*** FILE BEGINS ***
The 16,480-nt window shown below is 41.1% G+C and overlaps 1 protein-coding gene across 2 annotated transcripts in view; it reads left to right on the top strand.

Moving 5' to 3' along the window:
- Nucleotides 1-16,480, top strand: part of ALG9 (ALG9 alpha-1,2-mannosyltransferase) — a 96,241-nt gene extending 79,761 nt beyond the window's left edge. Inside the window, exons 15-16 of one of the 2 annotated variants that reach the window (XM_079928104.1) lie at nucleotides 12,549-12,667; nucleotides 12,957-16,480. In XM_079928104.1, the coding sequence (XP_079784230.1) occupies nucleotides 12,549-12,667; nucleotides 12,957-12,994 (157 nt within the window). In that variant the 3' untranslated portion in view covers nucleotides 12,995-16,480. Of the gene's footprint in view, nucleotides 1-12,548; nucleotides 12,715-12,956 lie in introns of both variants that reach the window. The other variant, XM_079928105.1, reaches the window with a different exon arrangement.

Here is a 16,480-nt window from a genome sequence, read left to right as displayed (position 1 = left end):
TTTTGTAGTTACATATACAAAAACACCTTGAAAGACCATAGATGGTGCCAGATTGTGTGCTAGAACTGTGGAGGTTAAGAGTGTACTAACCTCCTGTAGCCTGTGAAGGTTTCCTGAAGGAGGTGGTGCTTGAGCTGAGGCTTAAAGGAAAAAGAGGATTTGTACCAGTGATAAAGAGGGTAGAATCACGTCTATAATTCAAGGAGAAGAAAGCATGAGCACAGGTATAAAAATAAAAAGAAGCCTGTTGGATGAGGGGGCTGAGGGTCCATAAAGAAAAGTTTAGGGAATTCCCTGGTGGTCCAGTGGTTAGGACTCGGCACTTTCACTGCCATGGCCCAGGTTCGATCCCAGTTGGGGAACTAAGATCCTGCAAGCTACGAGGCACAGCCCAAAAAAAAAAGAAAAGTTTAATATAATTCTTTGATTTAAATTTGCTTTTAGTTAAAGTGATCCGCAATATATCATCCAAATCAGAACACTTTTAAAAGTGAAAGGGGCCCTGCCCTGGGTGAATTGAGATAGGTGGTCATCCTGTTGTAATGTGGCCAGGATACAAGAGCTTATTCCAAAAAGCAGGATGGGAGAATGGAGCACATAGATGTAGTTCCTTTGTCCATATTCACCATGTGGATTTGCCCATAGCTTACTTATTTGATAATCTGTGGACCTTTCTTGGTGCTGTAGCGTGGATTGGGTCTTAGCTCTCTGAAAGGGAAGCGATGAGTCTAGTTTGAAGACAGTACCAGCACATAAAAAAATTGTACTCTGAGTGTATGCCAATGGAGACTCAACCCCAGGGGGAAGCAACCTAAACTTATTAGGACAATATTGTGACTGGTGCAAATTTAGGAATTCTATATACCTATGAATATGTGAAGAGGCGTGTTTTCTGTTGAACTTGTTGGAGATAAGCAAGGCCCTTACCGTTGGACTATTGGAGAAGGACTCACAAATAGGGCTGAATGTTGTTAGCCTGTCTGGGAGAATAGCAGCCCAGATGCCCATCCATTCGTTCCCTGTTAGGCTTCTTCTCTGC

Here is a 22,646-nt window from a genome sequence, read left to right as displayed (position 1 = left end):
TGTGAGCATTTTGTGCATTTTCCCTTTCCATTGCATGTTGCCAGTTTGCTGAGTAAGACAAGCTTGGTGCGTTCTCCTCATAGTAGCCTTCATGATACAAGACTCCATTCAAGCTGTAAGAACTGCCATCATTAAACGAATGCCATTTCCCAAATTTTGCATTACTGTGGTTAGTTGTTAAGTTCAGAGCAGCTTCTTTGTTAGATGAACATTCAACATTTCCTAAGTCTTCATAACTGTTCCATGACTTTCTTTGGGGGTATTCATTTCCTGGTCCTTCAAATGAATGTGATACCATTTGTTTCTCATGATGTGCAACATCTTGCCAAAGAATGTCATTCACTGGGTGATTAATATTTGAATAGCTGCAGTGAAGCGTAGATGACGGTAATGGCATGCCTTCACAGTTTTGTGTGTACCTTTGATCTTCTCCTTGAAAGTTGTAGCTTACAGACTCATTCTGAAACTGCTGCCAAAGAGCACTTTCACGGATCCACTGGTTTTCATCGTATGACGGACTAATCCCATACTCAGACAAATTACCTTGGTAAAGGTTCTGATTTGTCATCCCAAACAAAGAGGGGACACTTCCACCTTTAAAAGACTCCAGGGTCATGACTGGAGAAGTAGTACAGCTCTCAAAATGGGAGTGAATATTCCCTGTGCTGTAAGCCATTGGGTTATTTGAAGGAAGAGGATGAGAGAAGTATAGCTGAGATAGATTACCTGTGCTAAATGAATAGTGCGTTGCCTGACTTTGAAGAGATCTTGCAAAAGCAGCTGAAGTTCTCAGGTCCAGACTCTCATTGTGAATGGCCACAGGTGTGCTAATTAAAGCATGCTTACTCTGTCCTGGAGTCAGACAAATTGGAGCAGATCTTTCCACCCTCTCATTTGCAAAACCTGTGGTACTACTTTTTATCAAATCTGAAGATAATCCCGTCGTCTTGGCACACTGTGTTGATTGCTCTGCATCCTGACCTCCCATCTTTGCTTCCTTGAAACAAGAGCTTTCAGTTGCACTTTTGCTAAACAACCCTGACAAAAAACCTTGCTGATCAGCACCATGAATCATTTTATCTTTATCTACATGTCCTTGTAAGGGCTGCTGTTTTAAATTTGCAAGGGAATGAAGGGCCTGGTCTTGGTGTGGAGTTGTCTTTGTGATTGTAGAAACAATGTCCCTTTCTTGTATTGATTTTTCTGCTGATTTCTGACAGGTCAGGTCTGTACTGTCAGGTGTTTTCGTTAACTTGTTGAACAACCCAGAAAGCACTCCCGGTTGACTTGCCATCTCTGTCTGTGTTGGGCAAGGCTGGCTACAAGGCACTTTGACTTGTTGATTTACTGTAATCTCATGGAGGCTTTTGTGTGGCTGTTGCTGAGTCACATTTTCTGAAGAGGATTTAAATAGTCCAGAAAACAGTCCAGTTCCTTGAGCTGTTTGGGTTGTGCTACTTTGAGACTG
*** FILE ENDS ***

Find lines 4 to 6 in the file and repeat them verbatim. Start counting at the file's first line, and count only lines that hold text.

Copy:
Here is a 16,480-nt window from a genome sequence, read left to right as displayed (position 1 = left end):
TTTTGTAGTTACATATACAAAAACACCTTGAAAGACCATAGATGGTGCCAGATTGTGTGCTAGAACTGTGGAGGTTAAGAGTGTACTAACCTCCTGTAGCCTGTGAAGGTTTCCTGAAGGAGGTGGTGCTTGAGCTGAGGCTTAAAGGAAAAAGAGGATTTGTACCAGTGATAAAGAGGGTAGAATCACGTCTATAATTCAAGGAGAAGAAAGCATGAGCACAGGTATAAAAATAAAAAGAAGCCTGTTGGATGAGGGGGCTGAGGGTCCATAAAGAAAAGTTTAGGGAATTCCCTGGTGGTCCAGTGGTTAGGACTCGGCACTTTCACTGCCATGGCCCAGGTTCGATCCCAGTTGGGGAACTAAGATCCTGCAAGCTACGAGGCACAGCCCAAAAAAAAAAGAAAAGTTTAATATAATTCTTTGATTTAAATTTGCTTTTAGTTAAAGTGATCCGCAATATATCATCCAAATCAGAACACTTTTAAAAGTGAAAGGGGCCCTGCCCTGGGTGAATTGAGATAGGTGGTCATCCTGTTGTAATGTGGCCAGGATACAAGAGCTTATTCCAAAAAGCAGGATGGGAGAATGGAGCACATAGATGTAGTTCCTTTGTCCATATTCACCATGTGGATTTGCCCATAGCTTACTTATTTGATAATCTGTGGACCTTTCTTGGTGCTGTAGCGTGGATTGGGTCTTAGCTCTCTGAAAGGGAAGCGATGAGTCTAGTTTGAAGACAGTACCAGCACATAAAAAAATTGTACTCTGAGTGTATGCCAATGGAGACTCAACCCCAGGGGGAAGCAACCTAAACTTATTAGGACAATATTGTGACTGGTGCAAATTTAGGAATTCTATATACCTATGAATATGTGAAGAGGCGTGTTTTCTGTTGAACTTGTTGGAGATAAGCAAGGCCCTTACCGTTGGACTATTGGAGAAGGACTCACAAATAGGGCTGAATGTTGTTAGCCTGTCTGGGAGAATAGCAGCCCAGATGCCCATCCATTCGTTCCCTGTTAGGCTTCTTCTCTGC

Here is a 22,646-nt window from a genome sequence, read left to right as displayed (position 1 = left end):